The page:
• Kim Eeles

Rules for your stay in France

Post-Brexit holiday homes: can you stay longer than 90 days in the EU?

Are you looking for a retreat in the sun you can head off to each year, but want to stay longer than just taking short visits to your holiday home? Since Brexit, Brits now have to limit stays in the Schengen Area to 90 days out of every 180 day period. But there are ways to stay longer, legally, although visa rules vary from country to country.

Here’s how you can extend your stay in some of the most popular destinations in Europe, including France, Portugal, Spain, Greece and Italy. France

British citizens planning to stay longer than three months at a time in France must apply for a Long Stay Visa – visa de long séjour – at the French Consulate in London (or the country where they are living). This allows you to stay in France for three to twelve months.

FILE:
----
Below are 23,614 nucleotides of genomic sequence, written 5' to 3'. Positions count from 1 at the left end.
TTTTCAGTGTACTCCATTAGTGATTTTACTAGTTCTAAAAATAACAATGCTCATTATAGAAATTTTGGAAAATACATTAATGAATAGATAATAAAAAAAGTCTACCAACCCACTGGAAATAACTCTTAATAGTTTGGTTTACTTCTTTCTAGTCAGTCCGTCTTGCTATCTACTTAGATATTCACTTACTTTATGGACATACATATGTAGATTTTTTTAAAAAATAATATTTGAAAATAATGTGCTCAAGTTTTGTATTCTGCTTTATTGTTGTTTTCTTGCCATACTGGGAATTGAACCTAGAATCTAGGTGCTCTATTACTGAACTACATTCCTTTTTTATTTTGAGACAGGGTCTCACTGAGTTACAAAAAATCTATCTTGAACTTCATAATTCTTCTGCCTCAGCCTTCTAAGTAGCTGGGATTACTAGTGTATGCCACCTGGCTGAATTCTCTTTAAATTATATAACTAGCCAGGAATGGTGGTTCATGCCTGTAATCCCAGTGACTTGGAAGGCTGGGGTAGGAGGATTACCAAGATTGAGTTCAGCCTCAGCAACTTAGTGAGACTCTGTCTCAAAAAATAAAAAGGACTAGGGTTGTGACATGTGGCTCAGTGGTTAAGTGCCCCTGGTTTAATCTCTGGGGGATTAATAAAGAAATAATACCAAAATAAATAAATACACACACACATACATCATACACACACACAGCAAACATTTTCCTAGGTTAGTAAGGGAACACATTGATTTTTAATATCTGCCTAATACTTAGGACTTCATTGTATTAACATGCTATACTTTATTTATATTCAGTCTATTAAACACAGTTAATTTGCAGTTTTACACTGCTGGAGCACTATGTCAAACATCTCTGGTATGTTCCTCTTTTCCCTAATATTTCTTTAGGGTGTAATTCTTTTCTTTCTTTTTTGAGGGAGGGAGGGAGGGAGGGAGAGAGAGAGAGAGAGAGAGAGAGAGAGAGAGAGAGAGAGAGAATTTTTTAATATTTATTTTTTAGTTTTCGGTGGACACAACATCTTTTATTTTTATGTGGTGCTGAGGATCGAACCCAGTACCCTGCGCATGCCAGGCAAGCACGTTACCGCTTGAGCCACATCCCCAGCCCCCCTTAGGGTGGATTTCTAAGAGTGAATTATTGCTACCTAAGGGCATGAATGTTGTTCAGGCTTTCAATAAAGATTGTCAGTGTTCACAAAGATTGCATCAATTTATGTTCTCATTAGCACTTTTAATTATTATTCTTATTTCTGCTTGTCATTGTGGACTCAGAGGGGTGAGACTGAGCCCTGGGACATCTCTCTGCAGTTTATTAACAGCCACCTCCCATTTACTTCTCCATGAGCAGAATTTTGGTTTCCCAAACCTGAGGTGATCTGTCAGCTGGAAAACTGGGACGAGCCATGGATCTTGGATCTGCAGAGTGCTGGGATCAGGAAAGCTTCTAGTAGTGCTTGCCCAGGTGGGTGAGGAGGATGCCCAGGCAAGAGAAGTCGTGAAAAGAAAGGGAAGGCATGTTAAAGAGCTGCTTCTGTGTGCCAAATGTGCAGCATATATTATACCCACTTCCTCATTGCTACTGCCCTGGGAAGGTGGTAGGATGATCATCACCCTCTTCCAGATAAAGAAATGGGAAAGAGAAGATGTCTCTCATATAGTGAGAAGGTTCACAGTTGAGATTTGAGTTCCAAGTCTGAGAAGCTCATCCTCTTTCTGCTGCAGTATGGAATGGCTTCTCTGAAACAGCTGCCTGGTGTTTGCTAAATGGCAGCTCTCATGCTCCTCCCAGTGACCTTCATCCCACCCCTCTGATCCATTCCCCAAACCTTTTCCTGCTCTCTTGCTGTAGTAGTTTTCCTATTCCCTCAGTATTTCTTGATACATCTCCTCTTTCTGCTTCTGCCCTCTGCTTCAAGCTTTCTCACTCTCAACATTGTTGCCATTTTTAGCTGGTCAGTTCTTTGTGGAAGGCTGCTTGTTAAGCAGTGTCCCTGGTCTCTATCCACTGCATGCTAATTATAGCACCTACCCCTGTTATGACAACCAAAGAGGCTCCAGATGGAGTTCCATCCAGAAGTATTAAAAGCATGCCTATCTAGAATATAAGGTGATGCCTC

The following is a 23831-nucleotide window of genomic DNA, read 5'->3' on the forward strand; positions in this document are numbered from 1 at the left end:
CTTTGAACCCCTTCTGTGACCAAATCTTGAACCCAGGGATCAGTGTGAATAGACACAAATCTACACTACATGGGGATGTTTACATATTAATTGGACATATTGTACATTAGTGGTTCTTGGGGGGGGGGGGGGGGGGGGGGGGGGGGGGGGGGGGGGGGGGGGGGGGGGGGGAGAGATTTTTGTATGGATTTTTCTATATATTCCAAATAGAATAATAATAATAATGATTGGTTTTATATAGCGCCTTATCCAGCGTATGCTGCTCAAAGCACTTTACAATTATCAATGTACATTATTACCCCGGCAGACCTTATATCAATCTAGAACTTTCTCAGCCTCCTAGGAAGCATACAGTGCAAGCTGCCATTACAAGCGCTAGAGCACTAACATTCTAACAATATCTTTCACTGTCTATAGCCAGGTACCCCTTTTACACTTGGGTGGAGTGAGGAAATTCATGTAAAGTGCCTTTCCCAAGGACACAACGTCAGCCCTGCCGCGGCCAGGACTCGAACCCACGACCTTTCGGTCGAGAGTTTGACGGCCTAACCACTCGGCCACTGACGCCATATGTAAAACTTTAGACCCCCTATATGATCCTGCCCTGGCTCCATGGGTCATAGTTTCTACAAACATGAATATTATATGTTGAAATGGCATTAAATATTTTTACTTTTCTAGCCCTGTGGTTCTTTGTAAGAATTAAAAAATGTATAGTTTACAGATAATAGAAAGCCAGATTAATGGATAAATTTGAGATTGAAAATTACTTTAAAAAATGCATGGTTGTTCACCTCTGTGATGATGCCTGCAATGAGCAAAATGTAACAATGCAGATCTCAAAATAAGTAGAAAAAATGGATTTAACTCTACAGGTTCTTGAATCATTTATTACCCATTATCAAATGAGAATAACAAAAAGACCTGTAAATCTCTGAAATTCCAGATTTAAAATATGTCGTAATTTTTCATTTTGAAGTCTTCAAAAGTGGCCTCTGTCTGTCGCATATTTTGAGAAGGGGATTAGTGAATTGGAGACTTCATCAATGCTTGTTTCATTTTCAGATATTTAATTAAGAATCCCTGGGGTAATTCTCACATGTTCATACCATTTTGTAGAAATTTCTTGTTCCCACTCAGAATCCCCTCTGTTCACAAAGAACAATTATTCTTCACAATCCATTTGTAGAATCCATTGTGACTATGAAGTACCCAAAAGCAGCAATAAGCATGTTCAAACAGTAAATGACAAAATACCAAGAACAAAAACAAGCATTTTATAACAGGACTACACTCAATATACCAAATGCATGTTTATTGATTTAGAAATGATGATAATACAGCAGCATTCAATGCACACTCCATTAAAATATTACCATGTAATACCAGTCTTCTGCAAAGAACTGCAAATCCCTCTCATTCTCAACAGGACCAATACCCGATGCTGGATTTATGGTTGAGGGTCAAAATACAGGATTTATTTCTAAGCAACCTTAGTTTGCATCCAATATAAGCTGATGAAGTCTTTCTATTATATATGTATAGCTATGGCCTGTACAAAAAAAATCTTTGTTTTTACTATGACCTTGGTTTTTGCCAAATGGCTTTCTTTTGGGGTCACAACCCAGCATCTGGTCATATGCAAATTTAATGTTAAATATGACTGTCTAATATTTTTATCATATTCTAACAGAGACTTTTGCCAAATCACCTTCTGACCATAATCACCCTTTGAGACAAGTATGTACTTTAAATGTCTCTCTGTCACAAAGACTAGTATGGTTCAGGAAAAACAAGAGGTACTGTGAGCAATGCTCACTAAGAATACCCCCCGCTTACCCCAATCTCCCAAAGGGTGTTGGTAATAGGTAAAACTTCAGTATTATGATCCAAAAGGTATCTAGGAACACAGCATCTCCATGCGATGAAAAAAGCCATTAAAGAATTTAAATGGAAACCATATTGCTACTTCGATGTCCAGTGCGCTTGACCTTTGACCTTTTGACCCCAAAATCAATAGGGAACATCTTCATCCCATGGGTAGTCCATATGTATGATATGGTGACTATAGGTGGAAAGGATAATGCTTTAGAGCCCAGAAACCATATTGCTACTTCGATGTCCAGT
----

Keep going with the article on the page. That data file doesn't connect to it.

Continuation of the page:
There are several types of long stay visas, however the main two are:

The VLS-TS: this visa is normally issued for one year and is renewable. The VLS-T: this visa is issued for one year and is not renewable. These are generally for work or business purposes, to study or to join family members. The official French website for visa application highlights which visa is most appropriate. To extend a stay for more than one year, British citizens must apply for a residence permit in France. This residence permit – carte de séjour – is generally valid for one year and is renewable up to five times. British citizens who have lived in France for five continuous years on a renewable carte de séjour can apply for permanent residency. A carte de séjour costs €270 and is available for the local prefecture.

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